The North Sea is part of the habitat of various bird species. Every day, birds are resting in the North Sea’s waters or crossing the area en route to their next destination.
We realise that our wind farm can have several negative effects for birds, especially with the neighbouring Brown Bank – a protected Nature-2000-area. We are committed to minimising these negative effects as much as possible.
An important negative direct effect of offshore wind is the chance of collisions with the blades of the wind turbines – which could be fatal. Additionally, birds could start avoiding the area because of the wind farm. This reduces the size of their habitat, though we are unsure whether this is a permanent effect or whether some birds will return over time. The wind farm may also restrict their freedom of movement. After all, they can no longer fly everywhere, hence it could cost them more energy to reach certain areas like the Brown Bank.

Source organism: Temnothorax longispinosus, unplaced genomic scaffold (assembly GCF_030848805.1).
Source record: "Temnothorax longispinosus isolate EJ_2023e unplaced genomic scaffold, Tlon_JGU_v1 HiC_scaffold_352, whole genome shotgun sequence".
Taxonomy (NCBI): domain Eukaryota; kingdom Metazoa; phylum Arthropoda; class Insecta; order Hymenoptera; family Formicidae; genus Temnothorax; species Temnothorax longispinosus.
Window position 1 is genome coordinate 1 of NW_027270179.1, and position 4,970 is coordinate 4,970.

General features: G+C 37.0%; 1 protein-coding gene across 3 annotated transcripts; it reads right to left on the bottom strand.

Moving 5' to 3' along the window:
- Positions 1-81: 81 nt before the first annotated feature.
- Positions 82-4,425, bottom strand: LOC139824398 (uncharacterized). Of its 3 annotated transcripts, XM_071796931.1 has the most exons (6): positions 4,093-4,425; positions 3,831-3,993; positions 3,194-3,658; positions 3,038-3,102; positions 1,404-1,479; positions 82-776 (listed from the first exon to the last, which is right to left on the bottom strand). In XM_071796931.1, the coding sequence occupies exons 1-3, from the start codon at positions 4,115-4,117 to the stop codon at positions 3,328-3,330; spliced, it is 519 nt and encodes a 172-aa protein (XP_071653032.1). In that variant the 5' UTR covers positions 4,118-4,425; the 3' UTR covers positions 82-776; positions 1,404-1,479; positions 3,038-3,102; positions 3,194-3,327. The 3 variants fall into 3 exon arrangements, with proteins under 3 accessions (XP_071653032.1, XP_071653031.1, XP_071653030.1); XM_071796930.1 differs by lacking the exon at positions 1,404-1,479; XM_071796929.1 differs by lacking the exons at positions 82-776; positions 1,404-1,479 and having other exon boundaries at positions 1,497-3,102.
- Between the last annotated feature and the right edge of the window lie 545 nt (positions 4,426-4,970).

There are also several indirect effects, for example related to the lights during construction or the mandatory lights for aviation (obstacle lighting). There are some bird species that use natural light for orientation, and these (artificial) lights could cause confusion and disorientation.
To limit these negative effects to the best of our ability, we have chosen for certain adaptations in the design of the wind farm to reduce the change of collisions and habitat disruption as much as we can.
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